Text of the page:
Marko Mikkilä, Jarmo Moilanen, Marko Riikonen
The four caleidoscopic arcs carry in their name the location on the celestial sphere where their loops’ cross. For three of these halos – helic arc, Tricker anthelic arc and subanthelic arc – there exists photos showing the crossing.
Here is divergent light subparhelia flanking the pillar. Spotlight displays are classical displays with little divergenness involved. A way to create truly divergent halos with spotlight is to point it to the ground. The reflection from snow then acts as a divergent light source. Another way that might work is to cover the lamp glass with a layer of snow. That would be a shorter lasting solution, though, as the heat of the lamp will melt the snow.
Most spotlight halos are visibly formed of separate crystal glitter. Not the divergent parhelia. They are solid objects floating majestetically in the air. One feels humbled before their lofty heights, just as a lesser subject might feel in the presence of royalty.
Below is another photo of divergent subparhelia taken some hours later. And also a little lunar display from the same night, which was the 18/19 January night in Rovaniemi.
Jarmo Moilanen / Marko Riikonen
Nothing out of the ordinary here. Just a plate display and its crystals. Visible are the usual folks: subcza, sub-Kern, sub-120° parhelion. The behaviour of the last one in spotlight displays is a little curious, though: while it comes out well in photos, visually it is cryptic. One has to run along the beam to see that ghostly spot of sub-120°. It is not made of big glitter like the sub-Liljequist parhelia – it does not seem to be made of much glitter at all, just faint diffuse spot of light.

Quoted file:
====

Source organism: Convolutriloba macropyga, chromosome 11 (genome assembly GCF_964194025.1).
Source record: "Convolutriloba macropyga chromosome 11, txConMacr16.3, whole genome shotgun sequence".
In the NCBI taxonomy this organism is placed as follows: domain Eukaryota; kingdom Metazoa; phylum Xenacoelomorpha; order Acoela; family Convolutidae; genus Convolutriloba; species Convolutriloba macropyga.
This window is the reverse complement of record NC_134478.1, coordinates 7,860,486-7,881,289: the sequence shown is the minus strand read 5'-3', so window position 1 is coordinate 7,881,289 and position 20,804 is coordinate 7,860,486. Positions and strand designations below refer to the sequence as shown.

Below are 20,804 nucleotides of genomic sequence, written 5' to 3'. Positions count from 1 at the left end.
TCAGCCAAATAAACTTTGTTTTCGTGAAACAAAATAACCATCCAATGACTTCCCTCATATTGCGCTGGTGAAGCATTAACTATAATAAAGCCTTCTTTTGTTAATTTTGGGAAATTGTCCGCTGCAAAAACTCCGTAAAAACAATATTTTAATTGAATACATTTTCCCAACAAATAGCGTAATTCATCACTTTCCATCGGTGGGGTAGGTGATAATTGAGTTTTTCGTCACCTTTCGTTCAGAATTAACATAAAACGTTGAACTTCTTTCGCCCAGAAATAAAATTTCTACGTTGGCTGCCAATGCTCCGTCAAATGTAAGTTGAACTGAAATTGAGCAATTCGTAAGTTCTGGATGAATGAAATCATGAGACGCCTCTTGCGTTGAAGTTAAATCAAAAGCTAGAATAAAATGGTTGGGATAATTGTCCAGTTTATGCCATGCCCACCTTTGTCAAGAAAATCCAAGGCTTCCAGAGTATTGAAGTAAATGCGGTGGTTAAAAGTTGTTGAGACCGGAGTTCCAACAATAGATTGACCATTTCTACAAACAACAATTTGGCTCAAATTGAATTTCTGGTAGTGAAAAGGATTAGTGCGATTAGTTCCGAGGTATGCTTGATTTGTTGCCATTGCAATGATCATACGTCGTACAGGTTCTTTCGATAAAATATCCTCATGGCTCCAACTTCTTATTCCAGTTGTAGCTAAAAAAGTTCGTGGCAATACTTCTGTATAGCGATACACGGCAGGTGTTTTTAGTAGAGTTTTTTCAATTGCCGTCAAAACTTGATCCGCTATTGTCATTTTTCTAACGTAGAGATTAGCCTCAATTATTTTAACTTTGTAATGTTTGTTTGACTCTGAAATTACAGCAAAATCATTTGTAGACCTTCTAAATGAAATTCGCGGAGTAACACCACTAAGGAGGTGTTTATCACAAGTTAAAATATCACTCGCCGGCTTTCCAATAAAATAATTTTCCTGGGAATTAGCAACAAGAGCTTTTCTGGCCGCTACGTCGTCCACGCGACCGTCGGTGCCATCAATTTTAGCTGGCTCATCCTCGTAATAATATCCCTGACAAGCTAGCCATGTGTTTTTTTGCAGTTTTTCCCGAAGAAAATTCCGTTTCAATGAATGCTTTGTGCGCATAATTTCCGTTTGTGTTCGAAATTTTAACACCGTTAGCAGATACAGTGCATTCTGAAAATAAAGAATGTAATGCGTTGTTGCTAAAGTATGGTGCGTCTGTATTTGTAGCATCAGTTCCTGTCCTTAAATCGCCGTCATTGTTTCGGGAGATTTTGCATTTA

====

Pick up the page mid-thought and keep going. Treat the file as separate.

Rovaniemi, in the morning hours of 19th January .
Jarmo Moilanen / Marko Riikonen
It is difficult to get a matching simulation of pretty much any spotlight display. Some details tend to be always wrong. But one can usually obtain what could be called an acceptable approximation of the real thing.
The shown display is a true rebel in this respect, for it comes with three anomalies too blatant to be swept under the rug. First, the subparhelia were brighter than parhelia (this we noticed also visually). Second, of the Schulthess arcs (the arcs from Lowitz orientation) only the concave component was visible. And third, there is no subparhelic circle opposite to the lamp.
We can not simulate any of these anomalies. The solitary presence of the Schulthess arc concave component is not a new thing, there exists a handful of such displays. The missing of subparhelic circle opposite to the lamp in this level of display is something unheard of, as is the inverted relative brightness of parhelia and subparhelia. In the simulation above (light source elevation -5 degrees) only plate oriented crystals were used. Below is a sample of the simulation crystal shape variation, the “mother shape” shown in the upper corner.
The display had also a weak segment of parhelic circle between subparhelia. The crystal shape shown above struck the right balance between the sub-Kern and the parhelic circle segment inside subparhelia.
The night was 18/19 January, the location the Sieriaapa bog in Rovaniemi. The temperature was – 29° C.
Jarmo Moilanen / Marko Riikonen